Microsoft & Nokia: Who’s Buying Whom?
An interesting article, if not a really innovative viewpoint. I do a lot of reading and following in the tech sectors, and my first reaction when I heard of this deal is that it sounds a bit like they may end up trying to make sausage out of steak without using spices, which is not much of a value added proposition in my book. Both Nokia and RIM were victims of the illusion created by Apple and reinforced by Google that smartphones should look sleek, support social networking and have thousands of time and resource wasting downloads available, rather than being solid pieces of portable computing power optimized for productive mobile business activities.
And so goes the short (at least in terms of Western Civilization) history of personal computing in general. When Haile Shaw bought our first IBM PC and personal laser printer in 1984, they were roughly $5k each (somewhere in the $15-20k range in today’s dollars using prevailing wage scales for office staff), and the breakthrough was providing a tool to a small law firm that could allow us to generate the kind of work product that it has formerly taken a $250k mini-mainframe and $40k industrial laser printer to generate (and a 100 lawyer firm to afford).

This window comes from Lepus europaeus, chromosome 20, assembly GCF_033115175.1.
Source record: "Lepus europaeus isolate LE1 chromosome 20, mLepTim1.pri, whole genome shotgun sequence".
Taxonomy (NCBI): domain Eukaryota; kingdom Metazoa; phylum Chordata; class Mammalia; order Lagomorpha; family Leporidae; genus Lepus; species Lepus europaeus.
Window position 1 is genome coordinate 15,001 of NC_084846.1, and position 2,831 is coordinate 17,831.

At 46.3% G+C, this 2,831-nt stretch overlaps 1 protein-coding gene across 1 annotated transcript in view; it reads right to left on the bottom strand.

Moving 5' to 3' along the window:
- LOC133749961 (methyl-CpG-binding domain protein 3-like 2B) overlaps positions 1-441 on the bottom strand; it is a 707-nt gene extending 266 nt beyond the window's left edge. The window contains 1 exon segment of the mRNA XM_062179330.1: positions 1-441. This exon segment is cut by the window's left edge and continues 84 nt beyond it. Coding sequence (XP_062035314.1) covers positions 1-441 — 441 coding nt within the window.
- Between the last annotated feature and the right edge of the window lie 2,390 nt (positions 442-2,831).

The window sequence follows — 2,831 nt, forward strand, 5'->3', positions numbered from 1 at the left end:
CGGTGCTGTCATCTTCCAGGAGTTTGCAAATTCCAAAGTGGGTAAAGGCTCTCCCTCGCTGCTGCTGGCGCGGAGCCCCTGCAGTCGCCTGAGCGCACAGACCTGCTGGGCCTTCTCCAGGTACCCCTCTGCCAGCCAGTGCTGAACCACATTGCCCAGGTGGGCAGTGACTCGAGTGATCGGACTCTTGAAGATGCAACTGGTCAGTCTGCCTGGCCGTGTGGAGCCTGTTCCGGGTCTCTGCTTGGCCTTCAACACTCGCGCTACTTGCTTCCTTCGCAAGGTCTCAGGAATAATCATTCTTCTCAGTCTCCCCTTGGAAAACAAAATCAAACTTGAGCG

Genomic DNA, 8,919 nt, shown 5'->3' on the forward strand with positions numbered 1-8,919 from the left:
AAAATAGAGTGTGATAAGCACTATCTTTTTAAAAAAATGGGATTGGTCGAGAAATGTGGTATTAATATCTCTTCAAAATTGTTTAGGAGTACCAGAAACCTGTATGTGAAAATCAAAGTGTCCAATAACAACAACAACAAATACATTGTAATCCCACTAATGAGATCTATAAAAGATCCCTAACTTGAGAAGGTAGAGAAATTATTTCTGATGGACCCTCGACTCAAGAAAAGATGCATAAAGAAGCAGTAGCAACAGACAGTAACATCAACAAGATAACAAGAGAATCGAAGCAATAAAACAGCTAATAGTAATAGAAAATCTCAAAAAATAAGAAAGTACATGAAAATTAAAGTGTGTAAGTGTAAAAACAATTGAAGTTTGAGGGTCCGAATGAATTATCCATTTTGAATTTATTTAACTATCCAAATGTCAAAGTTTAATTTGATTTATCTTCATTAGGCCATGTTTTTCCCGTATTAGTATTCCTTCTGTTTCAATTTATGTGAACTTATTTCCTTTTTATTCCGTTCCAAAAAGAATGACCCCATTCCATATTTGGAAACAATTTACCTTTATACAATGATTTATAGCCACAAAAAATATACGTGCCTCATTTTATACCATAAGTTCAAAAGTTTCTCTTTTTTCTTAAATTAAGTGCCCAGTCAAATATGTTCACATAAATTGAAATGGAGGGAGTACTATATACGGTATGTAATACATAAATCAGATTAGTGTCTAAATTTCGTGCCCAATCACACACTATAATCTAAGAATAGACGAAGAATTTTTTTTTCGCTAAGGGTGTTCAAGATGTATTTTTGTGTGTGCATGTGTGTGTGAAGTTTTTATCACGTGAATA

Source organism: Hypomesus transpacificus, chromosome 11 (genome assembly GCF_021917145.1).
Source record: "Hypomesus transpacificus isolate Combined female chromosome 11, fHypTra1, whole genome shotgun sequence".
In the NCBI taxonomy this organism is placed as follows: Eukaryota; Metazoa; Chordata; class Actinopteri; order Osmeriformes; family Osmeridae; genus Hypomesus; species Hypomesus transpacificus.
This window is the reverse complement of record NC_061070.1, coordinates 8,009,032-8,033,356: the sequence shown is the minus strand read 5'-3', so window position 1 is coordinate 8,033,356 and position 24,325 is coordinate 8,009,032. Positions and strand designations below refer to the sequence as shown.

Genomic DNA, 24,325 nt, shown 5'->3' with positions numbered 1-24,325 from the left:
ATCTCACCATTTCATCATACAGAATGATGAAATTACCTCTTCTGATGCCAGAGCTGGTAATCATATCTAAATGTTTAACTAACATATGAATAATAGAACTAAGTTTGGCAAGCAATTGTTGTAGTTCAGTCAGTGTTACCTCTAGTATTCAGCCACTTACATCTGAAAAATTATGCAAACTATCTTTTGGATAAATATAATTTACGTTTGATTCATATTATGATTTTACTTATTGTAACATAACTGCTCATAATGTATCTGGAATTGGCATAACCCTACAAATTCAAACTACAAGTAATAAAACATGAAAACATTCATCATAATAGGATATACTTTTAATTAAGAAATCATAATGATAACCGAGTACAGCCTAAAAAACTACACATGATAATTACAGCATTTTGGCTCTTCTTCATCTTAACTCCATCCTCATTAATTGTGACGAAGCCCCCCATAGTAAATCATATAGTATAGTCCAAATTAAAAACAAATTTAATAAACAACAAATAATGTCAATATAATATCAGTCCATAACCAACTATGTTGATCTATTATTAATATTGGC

By first making the PC a necessity for any small business to function, and when that market got saturated, promoting it as a useful “toy” for every household to own at least one, the industry drove prices down to commodity levels and ultimately saturated that market. The irony today is that the real computing power is now reserved for people who play sophisticated 3D video games (which consume more computing power than it would take to run the accounts of a bank with 50,000 customers) and the household “toy market” has moved to tablets and smart phones which can do all the “fun stuff” without the clunky keyboard and monitor package that it takes to run serious business software.
The common theme I am seeing in the economy (and this is just one small piece of it) is that the technologies of the late 19th and early 20th Centuries were mostly focused on improving the quality of people’s lives and the productivity of their work, while far too many of the “innovations” of the late 20th and early 21st Centuries seem to be focused on entertaining people and distracting them from a reality which indicates that we aren’t making much forward progress improving people’s lives and that our national infrastructure continues to decay as we invest more money on the distractions than on maintaining it.